Duha: 9 definitions
Duha means something in Hinduism, Sanskrit, Buddhism, Pali, the history of ancient India, Jainism, Prakrit. If you want to know the exact meaning, history, etymology or English translation of this term then check out the descriptions on this page. Add your comment or reference to a book if you want to contribute to this summary article.
India history and geographySource: Shodhganga: A translation of Jhaverchand Meghanis non translated folk tales
Duha refers to “A heroic verse, usually a couplet containing four ictus. It is Compact, meaningful and full of ascending and descending rhymes. It is the most popular form of folk lyric in Saurashtra and Kuchchh regions. In variation, it may also contain three, four or six lines”.—It is defined in the glossary attached to the study dealing with Gujarat Folk tales composed by Gujarati poet Jhaverchand Meghani (1896-1947)
The history of India traces the identification of countries, villages, towns and other regions of India, as well as mythology, zoology, royal dynasties, rulers, tribes, local festivities and traditions and regional languages. Ancient India enjoyed religious freedom and encourages the path of Dharma, a concept common to Buddhism, Hinduism, and Jainism.
Languages of India and abroad
Pali-English dictionarySource: BuddhaSasana: Concise Pali-English Dictionary
duha : (adj.) (in cpds.) milking; yielding; granting.Source: Sutta: The Pali Text Society's Pali-English Dictionary
Duha, (adj.-°.) (Sk. duh & duha; see dohati) milking; yielding, granting, bestowing: kāma° giving pleasures J.IV, 20; V, 33. (Page 328)
Pali is the language of the Tipiṭaka, which is the sacred canon of Theravāda Buddhism and contains much of the Buddha’s speech. Closeley related to Sanskrit, both languages are used interchangeably between religions.
Sanskrit dictionarySource: Cologne Digital Sanskrit Dictionaries: Shabda-Sagara Sanskrit-English Dictionary
Duha (दुह).—m. (dhuk) A milker. E. duh, and kvip aff.Source: Cologne Digital Sanskrit Dictionaries: Benfey Sanskrit-English Dictionary
Duha (दुह).—[-duh + a], adj. Yielding (cf. kāmaduha).Source: Cologne Digital Sanskrit Dictionaries: Cappeller Sanskrit-English Dictionary
Duha (दुह).—is an alternate of duh. 2 duh & duha [adjective] (—°) milking; milching or yielding.Source: Cologne Digital Sanskrit Dictionaries: Monier-Williams Sanskrit-English Dictionary
Duha (दुह):—mfn. idem ifc.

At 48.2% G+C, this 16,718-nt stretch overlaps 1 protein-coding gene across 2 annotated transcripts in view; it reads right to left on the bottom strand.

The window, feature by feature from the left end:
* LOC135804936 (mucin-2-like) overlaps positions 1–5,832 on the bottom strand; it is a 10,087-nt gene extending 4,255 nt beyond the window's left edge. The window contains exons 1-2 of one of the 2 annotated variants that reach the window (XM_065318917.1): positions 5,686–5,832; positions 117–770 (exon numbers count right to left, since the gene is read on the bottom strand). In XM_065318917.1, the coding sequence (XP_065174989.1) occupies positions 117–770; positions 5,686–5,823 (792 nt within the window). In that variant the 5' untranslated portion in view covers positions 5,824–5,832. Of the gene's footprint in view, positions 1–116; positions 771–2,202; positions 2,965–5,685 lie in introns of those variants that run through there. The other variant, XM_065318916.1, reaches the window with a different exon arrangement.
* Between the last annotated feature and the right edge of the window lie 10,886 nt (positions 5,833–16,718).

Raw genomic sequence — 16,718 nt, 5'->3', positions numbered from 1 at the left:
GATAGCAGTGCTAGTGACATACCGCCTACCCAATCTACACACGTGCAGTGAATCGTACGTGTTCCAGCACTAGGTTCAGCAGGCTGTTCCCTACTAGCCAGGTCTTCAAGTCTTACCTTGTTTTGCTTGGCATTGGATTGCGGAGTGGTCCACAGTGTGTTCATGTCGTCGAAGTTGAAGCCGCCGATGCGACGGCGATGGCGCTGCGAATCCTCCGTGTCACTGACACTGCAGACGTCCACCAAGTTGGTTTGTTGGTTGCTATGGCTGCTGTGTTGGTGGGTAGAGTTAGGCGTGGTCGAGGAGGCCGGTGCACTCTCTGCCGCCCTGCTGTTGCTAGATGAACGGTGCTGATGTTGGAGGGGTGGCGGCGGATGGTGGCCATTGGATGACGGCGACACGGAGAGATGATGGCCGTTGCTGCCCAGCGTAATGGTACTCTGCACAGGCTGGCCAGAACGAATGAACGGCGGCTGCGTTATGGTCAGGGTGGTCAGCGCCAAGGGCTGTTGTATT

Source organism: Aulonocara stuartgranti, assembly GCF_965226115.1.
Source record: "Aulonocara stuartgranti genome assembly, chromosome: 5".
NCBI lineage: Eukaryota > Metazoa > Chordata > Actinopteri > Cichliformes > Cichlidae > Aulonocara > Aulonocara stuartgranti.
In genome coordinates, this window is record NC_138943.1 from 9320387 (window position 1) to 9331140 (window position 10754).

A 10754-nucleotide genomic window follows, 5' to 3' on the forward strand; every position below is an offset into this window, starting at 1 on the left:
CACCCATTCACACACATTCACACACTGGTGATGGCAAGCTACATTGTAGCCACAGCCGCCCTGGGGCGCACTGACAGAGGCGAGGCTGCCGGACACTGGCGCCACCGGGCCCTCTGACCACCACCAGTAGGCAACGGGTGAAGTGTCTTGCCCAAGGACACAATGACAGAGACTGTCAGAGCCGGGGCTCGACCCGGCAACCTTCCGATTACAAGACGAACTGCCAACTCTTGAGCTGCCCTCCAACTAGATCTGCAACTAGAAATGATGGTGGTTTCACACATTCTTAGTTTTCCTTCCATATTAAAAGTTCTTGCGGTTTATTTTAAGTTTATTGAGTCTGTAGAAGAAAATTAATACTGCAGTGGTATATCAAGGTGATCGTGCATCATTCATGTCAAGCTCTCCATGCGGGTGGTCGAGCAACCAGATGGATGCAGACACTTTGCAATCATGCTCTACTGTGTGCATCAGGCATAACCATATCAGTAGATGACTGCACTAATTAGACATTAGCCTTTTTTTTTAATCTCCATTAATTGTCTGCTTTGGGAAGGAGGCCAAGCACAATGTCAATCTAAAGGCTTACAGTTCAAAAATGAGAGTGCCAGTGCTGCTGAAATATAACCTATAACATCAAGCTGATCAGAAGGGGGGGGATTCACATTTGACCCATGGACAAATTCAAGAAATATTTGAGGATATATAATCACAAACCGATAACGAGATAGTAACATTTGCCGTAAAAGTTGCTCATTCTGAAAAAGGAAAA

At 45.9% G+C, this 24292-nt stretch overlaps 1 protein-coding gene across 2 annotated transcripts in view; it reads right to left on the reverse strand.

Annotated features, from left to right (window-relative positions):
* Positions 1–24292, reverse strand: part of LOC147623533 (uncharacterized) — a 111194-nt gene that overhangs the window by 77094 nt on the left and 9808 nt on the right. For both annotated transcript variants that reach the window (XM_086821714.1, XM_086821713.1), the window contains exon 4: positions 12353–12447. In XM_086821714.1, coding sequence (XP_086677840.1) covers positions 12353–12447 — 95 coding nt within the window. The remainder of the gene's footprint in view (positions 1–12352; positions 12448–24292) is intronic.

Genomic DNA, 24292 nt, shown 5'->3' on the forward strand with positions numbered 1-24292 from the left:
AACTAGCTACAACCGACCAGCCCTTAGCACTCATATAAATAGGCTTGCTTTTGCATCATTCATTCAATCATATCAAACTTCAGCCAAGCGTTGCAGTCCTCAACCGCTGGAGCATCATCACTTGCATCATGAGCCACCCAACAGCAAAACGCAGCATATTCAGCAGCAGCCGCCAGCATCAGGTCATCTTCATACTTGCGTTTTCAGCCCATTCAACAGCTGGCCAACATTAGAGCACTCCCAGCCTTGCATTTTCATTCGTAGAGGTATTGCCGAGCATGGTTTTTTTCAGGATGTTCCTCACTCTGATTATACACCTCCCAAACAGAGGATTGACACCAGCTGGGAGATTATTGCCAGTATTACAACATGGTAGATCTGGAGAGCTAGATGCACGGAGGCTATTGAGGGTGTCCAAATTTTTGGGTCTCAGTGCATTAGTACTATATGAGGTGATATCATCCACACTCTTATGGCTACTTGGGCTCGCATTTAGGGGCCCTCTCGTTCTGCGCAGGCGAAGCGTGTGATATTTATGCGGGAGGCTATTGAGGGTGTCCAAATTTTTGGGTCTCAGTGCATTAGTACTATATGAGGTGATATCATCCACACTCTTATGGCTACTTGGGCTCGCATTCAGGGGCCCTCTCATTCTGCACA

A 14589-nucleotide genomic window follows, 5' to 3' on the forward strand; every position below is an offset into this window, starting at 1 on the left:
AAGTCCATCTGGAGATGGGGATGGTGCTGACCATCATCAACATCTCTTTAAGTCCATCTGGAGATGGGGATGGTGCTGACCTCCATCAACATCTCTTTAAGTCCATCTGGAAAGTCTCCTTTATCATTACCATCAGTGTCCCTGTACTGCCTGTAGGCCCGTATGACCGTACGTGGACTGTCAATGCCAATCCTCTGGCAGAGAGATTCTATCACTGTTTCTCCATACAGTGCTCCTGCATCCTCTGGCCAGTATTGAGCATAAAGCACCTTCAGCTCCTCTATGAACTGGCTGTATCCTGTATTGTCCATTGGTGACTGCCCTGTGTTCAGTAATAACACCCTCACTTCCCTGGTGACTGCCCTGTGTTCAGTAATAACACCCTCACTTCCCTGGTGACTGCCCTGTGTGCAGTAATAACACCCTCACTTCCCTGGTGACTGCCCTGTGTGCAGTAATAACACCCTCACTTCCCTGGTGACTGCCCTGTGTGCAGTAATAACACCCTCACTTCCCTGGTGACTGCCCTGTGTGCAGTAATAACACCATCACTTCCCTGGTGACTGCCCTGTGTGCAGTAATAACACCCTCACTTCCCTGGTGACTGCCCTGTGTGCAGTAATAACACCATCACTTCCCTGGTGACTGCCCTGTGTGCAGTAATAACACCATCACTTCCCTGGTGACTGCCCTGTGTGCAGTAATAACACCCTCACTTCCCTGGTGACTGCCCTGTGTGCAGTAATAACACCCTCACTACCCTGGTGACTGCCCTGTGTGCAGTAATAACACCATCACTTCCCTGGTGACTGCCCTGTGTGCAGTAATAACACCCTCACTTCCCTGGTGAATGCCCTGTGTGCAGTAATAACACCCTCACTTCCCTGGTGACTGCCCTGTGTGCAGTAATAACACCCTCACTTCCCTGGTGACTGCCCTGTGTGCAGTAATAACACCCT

[Sanskrit to German]
Sanskrit, also spelled संस्कृतम् (saṃskṛtam), is an ancient language of India commonly seen as the grandmother of the Indo-European language family (even English!). Closely allied with Prakrit and Pali, Sanskrit is more exhaustive in both grammar and terms and has the most extensive collection of literature in the world, greatly surpassing its sister-languages Greek and Latin.
Prakrit-English dictionarySource: DDSA: Paia-sadda-mahannavo; a comprehensive Prakrit Hindi dictionary
1) Duha (दुह) in the Prakrit language is related to the Sanskrit word: Duh.
2) Duha (दुह) also relates to the Sanskrit word: Druh.
3) Duhā (दुहा) also relates to the Sanskrit word: Dvidhā.
Prakrit is an ancient language closely associated with both Pali and Sanskrit. Jain literature is often composed in this language or sub-dialects, such as the Agamas and their commentaries which are written in Ardhamagadhi and Maharashtri Prakrit. The earliest extant texts can be dated to as early as the 4th century BCE although core portions might be older.
See also (Relevant definitions)
Starts with (+18): Duhaa, Duhaa, Duhaa, Duhadhyai, Duhaduha, Duhaduhaga, Duhaduhaka, Duhaga, Duhagrama, Duhakara, Duhala, Duhamana, Duhamda, Duhamshi, Duhana, Duhanavala, Duhanem, Duhani, Duhao, Duhara.
Ends with (+22): Aduha, Agaduha, Anaduha, Anuduha, Asaduha, Beduha, Biduha, Dhenugoduha, Dhenvanaduha, Duduha, Duhaduha, Duhuduhuduha, Duliduha, Dumduha, Durduha, Goduha, Gramagoduha, Guduha, Jaduha, Kaduha.
Search found 4 books and stories containing Duha, Duhā; (plurals include: Duhas, Duhās). You can also click to the full overview containing English textual excerpts. Below are direct links for the most relevant articles:
Rig Veda (translation and commentary) (by H. H. Wilson)
Rig Veda 9.89.2 < [Sukta 89]
Rig Veda 4.23.7 < [Sukta 23]
Rig Veda 8.52.4 < [Sukta 52]
Folk Tales of Gujarat (and Jhaverchand Meghani) (by Vandana P. Soni)
Chapter 2 - Sinh nu Dan < [Part 1 - Saurashtra ni Rashdhar]
Chapter 4 - Suhini-Mehar (Love stories of other regions) < [Part 1 - Saurashtra ni Rashdhar]
Sutrakritanga (English translation) (by Hermann Jacobi)
The gods of northern Buddhism (by Alice Getty)